For the first fifty miles from Kampala the line passed through country with very fertile soils and a rainfall of 40 to 50 inches evenly spread through the year. The land was originally under forest, but although patches survived in the 1950s, most was used for the perennial crops, bananas and coffee, or for a rotation of annual crops and short fallow periods. A population of 200 to 250 per square mile was supported almost entirely by agriculture. Conditions become progressively less suitable for cultivation as the Lake Victoria zone was left behind. Rainfall became much less rekiable and only ossasionally exceeded 30 inches in a year, while the soils were among the least fertile in Uganda. Over large areas the density of population was below 25 per square mile, and most of the country was occupied by the natural savanna woodland vegetation and by numerous buffalo, antelope and other types of game. Much land was suitable only for extensive grazing, and west of Nkonge even this form of land use was precluded by tsetse-fly infestation. 
After Mityana, the next halt is at Myanzi. The station was a distance south of the town close to the shores of Lake Wamala. The station is again marked with a blue square on the map below and the line of the Kampala to Kasese railway is shown dotted. While the route of the line is clearly visible on the satellite image, the only evidence of the station is the access road which runs south from the town and then turns west-southwest close to the railway line.On down the line, our next stop is at a station named for Lake Wamala. Wamala Railway Station is not evident on Google Maps or OpenStreetMap although the line itself continues to be visible on both running in a west-southwesterly direction. The most likely station location is shown below.Further along the line we come to Musozi. The line continues to appear on OpenStreetMap as a dotted line and the station location is shown as a blue square. The town of Musozi is some distance to the Northwest of the station.
Kasambia comes next! It is south-west of Musozi. The railway station is some 2 kilometres or so to the northwest of the village of Kasambia. The exact location of the station or halt is not visible on Google Earth but is marked by a blue square on OpenStreetMap. The route of the railway is still marked by a dotted line.
Nkonge and Kabagole are noted on the adjacent route map as the next halts on the line. Nkonge appears only on the most close up map view on OpenStreetMap, otherwise it appears as Kabunde. The railway line appears as a dotted line on OpenStreetMap but, while it is possible to identify the line on Google Earth, it is impossible to find the location of the station at the place marked on OpenStreetMap. In fact the most likely location is some kilometres to the west and I have chosen to show a satellite image of that location as the most likely location of the station.The railway route followed the swamp-filled channel of the Katonga River beyond Nkonge. Kabagole is also marked on OpenStreetMap close to the Katonga River.The quality of satellite images in this part of Uganda is poor. However, in our recent visit to Uganda (April/May 2018) we stayed for 10 days very close to the location of the station in a village called Kijongobya. We drove past the station location as we were leaving the location and had an evening close to the location in the Katonga Wildlife Reserve. Sadly, there is little evidence of the station on the ground and the line of the railway is difficult to identify. The story of those 10 days can be found elsewhere on this blog, along with pictures of the location as well, (rogerfarnworth.wordpress.com/category/uganda).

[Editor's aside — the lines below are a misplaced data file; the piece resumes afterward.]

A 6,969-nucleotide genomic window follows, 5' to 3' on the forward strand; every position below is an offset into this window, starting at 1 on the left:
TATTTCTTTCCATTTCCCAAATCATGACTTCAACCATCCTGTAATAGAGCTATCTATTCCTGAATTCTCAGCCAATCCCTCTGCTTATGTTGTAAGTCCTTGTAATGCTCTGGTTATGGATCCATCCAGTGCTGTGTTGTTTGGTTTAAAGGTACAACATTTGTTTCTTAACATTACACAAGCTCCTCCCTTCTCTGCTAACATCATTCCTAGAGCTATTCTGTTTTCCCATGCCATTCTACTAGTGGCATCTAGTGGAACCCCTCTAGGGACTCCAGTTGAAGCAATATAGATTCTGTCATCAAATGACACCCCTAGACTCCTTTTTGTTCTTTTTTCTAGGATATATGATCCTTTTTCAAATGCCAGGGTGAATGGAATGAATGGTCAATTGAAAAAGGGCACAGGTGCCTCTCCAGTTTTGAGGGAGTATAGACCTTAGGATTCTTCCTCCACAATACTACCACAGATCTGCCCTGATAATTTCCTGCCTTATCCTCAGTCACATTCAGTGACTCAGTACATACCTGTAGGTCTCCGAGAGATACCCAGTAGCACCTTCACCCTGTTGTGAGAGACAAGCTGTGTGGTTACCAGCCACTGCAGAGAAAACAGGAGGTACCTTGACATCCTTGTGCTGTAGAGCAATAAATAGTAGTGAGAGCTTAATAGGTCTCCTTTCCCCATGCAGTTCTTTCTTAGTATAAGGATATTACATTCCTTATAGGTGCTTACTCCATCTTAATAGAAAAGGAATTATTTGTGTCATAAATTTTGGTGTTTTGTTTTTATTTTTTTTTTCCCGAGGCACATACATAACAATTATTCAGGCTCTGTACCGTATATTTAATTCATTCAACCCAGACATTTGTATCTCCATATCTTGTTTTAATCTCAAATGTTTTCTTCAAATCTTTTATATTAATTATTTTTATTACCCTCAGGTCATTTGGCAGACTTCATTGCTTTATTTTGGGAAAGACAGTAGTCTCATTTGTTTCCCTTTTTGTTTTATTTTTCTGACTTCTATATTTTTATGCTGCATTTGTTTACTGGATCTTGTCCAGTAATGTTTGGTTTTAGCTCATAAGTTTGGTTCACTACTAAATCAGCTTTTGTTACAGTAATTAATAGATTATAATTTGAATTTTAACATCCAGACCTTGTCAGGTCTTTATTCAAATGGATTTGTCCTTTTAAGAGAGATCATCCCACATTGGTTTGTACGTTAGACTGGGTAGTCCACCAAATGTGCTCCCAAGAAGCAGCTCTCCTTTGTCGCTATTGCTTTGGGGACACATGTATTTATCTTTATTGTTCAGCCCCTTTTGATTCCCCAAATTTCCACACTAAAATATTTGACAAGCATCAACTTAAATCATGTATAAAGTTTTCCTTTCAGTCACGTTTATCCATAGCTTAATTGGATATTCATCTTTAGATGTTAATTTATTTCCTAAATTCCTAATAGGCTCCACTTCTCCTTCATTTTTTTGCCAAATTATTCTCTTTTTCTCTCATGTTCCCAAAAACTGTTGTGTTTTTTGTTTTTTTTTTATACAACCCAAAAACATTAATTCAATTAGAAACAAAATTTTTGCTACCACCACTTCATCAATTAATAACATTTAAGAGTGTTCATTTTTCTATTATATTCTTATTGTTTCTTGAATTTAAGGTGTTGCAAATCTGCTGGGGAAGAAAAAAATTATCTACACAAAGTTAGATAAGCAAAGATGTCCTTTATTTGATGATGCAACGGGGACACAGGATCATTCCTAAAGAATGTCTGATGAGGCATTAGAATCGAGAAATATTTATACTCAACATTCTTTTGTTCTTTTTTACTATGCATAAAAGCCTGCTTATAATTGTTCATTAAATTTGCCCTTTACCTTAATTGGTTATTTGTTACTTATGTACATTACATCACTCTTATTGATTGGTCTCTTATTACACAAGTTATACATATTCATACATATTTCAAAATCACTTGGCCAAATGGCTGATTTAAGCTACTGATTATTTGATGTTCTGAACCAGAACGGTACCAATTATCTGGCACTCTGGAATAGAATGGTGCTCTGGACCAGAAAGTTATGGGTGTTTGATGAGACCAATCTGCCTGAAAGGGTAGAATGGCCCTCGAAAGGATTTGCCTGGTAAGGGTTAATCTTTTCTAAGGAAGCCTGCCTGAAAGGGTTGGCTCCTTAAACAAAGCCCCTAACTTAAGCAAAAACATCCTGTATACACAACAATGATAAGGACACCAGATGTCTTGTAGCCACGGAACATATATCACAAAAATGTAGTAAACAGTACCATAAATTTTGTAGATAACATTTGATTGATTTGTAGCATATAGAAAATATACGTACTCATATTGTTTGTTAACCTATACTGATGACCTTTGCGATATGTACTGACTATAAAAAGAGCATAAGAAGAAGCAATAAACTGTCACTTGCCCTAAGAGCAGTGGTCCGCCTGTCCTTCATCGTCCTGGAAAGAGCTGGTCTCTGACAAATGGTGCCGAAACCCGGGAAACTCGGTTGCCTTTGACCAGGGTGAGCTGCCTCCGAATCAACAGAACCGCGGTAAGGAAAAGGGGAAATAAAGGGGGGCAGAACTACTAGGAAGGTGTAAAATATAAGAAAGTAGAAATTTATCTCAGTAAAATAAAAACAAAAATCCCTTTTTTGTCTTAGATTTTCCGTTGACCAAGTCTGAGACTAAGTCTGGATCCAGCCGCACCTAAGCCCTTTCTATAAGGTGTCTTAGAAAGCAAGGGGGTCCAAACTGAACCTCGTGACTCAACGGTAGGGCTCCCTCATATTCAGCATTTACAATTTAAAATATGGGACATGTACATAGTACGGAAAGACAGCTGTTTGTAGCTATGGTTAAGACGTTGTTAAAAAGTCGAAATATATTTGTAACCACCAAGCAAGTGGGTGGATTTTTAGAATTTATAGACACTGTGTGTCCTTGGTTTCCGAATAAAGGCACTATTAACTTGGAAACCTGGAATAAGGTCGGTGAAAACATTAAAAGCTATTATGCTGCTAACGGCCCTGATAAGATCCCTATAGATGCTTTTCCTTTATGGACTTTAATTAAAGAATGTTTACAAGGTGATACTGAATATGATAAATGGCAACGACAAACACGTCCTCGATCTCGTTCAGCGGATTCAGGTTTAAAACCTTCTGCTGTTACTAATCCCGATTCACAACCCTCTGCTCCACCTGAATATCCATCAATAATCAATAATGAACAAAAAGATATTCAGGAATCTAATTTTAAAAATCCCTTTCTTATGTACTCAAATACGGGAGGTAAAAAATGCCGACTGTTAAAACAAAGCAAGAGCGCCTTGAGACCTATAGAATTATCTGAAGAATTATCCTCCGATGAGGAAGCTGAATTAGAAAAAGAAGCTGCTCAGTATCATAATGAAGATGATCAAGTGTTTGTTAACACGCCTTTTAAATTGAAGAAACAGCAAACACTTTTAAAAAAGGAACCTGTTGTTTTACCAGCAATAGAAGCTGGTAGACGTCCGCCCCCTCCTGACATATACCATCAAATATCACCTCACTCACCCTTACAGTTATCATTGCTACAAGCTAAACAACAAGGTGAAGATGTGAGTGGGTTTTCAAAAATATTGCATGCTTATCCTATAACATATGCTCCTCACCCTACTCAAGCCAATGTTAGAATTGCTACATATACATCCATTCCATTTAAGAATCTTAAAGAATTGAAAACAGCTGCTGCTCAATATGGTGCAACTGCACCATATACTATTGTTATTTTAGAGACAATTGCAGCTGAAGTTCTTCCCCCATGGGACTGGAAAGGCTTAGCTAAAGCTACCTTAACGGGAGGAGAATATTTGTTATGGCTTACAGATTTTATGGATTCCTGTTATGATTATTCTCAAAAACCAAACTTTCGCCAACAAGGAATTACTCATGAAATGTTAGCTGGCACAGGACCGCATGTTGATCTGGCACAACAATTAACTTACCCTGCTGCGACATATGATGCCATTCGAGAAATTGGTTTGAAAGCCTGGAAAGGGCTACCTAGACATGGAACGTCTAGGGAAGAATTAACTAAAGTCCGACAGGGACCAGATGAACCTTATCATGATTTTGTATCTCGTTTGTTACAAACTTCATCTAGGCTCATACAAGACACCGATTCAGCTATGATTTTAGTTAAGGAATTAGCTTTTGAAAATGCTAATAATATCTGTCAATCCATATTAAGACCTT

Next on the line comes Bihanga Station, at the Western end of the Katonga Wildlife Reserve and some 2 or 3 kilometres from the village with the same name. The satellite imagery at this end of the park is of very low quality and roads and railway lines are not distinguishable from the green of the countryside.The line reached Kabuga – the railway line is shown in red. The station was probably to the west of the bridge over the Mpanga River. The road and the railway shared the bridge and the causeway to it.From Kabuga the railway continued to Kamwenge. As elsewhere on the line from Kampala to Kasese, the line of the railway has sometimes been taken over by a road. This has sometimes happened by default and at other times as a result of planning by the immediate local authority.
The formation of the railway often provided a suitable ready formation for a road and usually for a road that would sustain heavier demands than other murram roads in the vicinity of the old railway.
The dotted line shown on some of the OpenStreetMap plans is an approximation to the route of the line rather than a detailed following of the route. This is evident on the plan of the area around Kabuga and continues to be the case between Kabuga and Kamwenge.
The actual route of the line is shown in red on the first map below. Travelling west, towards Kamwenge, the country becomes more hilly, the rainfall rises to 50 inches and the soils are of rather greater fertility. The land is of higher potential productivity than that the line has just travelled through, and around lbanda, twenty miles to the south, there is some relatively dense agricultural settlement: but the land near the railway was, in the mid-1950s, as yet almost entirely undeveloped, and very sparsely populated. Kamwenge Railway Station was just to the northwest of the village.Recently laid track at Kamwenge, 172 miles from Kampala and the second last station before Kasese at Mile 208. Dura River at Mile 190 was the last station before Kasese, (c) James Lang Brown. 
From Kamwenge westwards the dotted line fairly represents the route of the railway which snakes around seeking to provide the shallowest possible grade through the topography of the West of Uganda.